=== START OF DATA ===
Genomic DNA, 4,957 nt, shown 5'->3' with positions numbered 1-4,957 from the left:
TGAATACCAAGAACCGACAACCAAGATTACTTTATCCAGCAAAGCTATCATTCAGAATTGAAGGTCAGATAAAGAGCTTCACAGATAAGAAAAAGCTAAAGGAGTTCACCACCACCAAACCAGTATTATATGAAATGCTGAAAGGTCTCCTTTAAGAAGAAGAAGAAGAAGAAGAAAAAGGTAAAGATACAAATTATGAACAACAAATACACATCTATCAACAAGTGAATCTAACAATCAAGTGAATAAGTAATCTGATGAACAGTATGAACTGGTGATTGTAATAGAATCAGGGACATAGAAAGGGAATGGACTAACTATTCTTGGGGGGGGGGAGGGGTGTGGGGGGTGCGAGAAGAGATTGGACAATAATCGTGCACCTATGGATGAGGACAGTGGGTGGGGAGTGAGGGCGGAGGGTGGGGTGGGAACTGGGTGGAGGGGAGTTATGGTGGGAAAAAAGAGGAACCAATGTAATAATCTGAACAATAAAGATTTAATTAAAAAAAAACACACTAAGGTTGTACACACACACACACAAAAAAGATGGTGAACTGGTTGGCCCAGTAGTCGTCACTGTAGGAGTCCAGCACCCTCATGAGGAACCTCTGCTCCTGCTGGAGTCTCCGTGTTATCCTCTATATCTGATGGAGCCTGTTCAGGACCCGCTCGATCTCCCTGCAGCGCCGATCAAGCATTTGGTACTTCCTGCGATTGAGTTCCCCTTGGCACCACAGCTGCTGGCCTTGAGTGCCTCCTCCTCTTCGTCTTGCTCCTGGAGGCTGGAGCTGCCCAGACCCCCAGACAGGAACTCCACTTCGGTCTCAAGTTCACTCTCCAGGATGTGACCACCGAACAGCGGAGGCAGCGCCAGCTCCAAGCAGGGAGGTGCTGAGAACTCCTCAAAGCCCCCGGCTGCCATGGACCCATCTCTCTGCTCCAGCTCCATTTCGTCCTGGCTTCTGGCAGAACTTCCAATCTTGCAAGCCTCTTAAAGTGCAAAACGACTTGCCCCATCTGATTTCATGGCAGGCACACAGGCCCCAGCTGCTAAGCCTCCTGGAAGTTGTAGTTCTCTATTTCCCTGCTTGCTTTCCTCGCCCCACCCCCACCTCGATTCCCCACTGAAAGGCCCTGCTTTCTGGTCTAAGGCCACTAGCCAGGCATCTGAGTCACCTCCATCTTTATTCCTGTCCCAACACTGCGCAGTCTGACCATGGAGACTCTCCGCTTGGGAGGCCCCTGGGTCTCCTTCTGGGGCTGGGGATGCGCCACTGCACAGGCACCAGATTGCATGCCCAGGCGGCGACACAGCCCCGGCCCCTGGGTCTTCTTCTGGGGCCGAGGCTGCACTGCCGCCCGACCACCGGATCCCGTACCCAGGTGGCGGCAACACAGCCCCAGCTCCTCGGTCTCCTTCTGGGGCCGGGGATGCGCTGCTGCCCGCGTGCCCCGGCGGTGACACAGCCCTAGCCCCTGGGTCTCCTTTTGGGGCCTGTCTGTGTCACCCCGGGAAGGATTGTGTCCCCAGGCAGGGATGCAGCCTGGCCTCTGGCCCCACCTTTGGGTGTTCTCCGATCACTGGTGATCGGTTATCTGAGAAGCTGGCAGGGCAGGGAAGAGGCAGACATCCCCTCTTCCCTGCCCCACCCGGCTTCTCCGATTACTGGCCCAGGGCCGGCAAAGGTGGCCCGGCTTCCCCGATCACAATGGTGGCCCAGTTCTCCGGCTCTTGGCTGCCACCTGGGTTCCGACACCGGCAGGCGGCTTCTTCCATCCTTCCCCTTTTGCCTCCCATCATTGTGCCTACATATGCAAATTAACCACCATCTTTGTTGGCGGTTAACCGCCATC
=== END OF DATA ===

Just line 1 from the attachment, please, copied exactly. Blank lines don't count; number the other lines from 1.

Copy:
Genomic DNA, 4,957 nt, shown 5'->3' with positions numbered 1-4,957 from the left: